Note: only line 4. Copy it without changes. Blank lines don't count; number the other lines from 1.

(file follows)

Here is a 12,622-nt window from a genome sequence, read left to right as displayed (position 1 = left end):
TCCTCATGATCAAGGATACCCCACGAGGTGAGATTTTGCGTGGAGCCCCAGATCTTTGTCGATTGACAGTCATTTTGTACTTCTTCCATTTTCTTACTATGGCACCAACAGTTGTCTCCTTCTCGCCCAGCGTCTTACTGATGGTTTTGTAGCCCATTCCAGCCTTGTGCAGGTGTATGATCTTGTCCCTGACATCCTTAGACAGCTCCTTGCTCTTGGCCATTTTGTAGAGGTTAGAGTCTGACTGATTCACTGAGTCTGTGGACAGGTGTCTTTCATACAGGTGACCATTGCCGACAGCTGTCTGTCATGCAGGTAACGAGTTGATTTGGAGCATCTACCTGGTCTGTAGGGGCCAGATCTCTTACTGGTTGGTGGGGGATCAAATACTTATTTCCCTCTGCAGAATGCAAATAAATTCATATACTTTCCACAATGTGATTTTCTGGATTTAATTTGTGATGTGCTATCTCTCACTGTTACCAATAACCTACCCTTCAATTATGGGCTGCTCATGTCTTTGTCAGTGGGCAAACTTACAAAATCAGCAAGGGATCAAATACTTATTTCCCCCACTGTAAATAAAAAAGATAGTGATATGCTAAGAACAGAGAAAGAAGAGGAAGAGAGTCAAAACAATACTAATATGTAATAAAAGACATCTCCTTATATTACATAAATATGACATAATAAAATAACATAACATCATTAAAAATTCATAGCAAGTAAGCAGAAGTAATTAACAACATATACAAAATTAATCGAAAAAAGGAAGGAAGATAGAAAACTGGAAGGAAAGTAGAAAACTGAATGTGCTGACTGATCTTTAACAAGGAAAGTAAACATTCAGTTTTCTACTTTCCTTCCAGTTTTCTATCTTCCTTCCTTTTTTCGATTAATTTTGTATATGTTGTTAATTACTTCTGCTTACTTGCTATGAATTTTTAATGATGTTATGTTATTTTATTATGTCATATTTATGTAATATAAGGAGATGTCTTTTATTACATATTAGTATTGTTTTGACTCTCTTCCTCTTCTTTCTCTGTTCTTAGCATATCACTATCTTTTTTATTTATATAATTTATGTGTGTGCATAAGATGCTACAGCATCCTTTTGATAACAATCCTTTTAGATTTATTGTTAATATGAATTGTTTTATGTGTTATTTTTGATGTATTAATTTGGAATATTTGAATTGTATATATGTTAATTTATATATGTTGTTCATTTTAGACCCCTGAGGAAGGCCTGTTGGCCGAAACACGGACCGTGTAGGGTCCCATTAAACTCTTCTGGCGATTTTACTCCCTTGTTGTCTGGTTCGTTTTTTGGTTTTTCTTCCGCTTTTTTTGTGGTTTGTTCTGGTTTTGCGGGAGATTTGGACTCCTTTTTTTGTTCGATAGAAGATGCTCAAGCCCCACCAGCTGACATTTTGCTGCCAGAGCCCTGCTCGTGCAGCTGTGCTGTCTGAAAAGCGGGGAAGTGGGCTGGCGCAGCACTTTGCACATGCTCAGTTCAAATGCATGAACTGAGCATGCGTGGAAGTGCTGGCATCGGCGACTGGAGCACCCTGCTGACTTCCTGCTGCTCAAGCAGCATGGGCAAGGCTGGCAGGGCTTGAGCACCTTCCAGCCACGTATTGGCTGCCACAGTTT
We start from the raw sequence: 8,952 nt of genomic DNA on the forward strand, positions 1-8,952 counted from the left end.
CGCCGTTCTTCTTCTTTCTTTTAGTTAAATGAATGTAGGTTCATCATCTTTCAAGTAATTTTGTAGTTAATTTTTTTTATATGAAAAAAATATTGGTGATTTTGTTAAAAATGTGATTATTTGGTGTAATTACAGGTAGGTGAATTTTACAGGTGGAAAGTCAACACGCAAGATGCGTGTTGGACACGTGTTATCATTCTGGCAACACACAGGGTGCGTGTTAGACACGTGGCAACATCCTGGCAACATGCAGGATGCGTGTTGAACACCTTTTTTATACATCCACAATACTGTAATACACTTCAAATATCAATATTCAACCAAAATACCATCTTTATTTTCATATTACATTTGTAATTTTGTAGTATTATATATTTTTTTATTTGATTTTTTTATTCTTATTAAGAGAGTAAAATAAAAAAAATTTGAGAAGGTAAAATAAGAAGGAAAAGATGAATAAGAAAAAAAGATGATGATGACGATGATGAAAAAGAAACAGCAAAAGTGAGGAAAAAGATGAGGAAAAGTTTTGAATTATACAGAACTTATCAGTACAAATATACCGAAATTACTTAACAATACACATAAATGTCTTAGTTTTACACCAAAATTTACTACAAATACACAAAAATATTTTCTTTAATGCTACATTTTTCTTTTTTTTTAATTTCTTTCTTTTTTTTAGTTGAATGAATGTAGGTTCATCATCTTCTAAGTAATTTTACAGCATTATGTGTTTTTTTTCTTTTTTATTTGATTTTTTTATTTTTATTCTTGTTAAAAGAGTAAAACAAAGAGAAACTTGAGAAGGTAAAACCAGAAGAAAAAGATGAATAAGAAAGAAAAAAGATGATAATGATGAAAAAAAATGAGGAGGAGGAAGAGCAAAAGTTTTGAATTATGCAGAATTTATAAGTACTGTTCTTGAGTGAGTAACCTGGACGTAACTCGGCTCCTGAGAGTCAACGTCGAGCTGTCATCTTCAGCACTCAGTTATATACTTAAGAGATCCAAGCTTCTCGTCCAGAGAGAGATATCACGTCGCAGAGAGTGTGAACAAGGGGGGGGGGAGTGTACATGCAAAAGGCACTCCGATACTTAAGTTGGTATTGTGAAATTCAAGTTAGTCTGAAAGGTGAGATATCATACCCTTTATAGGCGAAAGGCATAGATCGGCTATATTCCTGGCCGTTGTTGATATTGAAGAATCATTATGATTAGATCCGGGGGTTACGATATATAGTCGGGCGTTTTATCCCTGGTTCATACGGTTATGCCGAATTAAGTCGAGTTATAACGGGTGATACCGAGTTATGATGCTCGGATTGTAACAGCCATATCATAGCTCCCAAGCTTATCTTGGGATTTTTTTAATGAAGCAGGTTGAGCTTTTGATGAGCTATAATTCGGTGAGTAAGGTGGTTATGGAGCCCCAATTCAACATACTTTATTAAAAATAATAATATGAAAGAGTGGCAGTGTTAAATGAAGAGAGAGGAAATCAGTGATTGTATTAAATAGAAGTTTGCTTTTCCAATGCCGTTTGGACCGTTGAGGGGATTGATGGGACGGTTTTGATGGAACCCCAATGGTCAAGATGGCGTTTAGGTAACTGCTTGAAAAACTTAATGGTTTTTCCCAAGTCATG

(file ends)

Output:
CGCCGTTCTTCTTCTTTCTTTTAGTTAAATGAATGTAGGTTCATCATCTTTCAAGTAATTTTGTAGTTAATTTTTTTTATATGAAAAAAATATTGGTGATTTTGTTAAAAATGTGATTATTTGGTGTAATTACAGGTAGGTGAATTTTACAGGTGGAAAGTCAACACGCAAGATGCGTGTTGGACACGTGTTATCATTCTGGCAACACACAGGGTGCGTGTTAGACACGTGGCAACATCCTGGCAACATGCAGGATGCGTGTTGAACACCTTTTTTATACATCCACAATACTGTAATACACTTCAAATATCAATATTCAACCAAAATACCATCTTTATTTTCATATTACATTTGTAATTTTGTAGTATTATATATTTTTTTATTTGATTTTTTTATTCTTATTAAGAGAGTAAAATAAAAAAAATTTGAGAAGGTAAAATAAGAAGGAAAAGATGAATAAGAAAAAAAGATGATGATGACGATGATGAAAAAGAAACAGCAAAAGTGAGGAAAAAGATGAGGAAAAGTTTTGAATTATACAGAACTTATCAGTACAAATATACCGAAATTACTTAACAATACACATAAATGTCTTAGTTTTACACCAAAATTTACTACAAATACACAAAAATATTTTCTTTAATGCTACATTTTTCTTTTTTTTTAATTTCTTTCTTTTTTTTAGTTGAATGAATGTAGGTTCATCATCTTCTAAGTAATTTTACAGCATTATGTGTTTTTTTTCTTTTTTATTTGATTTTTTTATTTTTATTCTTGTTAAAAGAGTAAAACAAAGAGAAACTTGAGAAGGTAAAACCAGAAGAAAAAGATGAATAAGAAAGAAAAAAGATGATAATGATGAAAAAAAATGAGGAGGAGGAAGAGCAAAAGTTTTGAATTATGCAGAATTTATAAGTACTGTTCTTGAGTGAGTAACCTGGACGTAACTCGGCTCCTGAGAGTCAACGTCGAGCTGTCATCTTCAGCACTCAGTTATATACTTAAGAGATCCAAGCTTCTCGTCCAGAGAGAGATATCACGTCGCAGAGAGTGTGAACAAGGGGGGGGGGAGTGTACATGCAAAAGGCACTCCGATACTTAAGTTGGTATTGTGAAATTCAAGTTAGTCTGAAAGGTGAGATATCATACCCTTTATAGGCGAAAGGCATAGATCGGCTATATTCCTGGCCGTTGTTGATATTGAAGAATCATTATGATTAGATCCGGGGGTTACGATATATAGTCGGGCGTTTTATCCCTGGTTCATACGGTTATGCCGAATTAAGTCGAGTTATAACGGGTGATACCGAGTTATGATGCTCGGATTGTAACAGCCATATCATAGCTCCCAAGCTTATCTTGGGATTTTTTTAATGAAGCAGGTTGAGCTTTTGATGAGCTATAATTCGGTGAGTAAGGTGGTTATGGAGCCCCAATTCAACATACTTTATTAAAAATAATAATATGAAAGAGTGGCAGTGTTAAATGAAGAGAGAGGAAATCAGTGATTGTATTAAATAGAAGTTTGCTTTTCCAATGCCGTTTGGACCGTTGAGGGGATTGATGGGACGGTTTTGATGGAACCCCAATGGTCAAGATGGCGTTTAGGTAACTGCTTGAAAAACTTAATGGTTTTTCCCAAGTCATG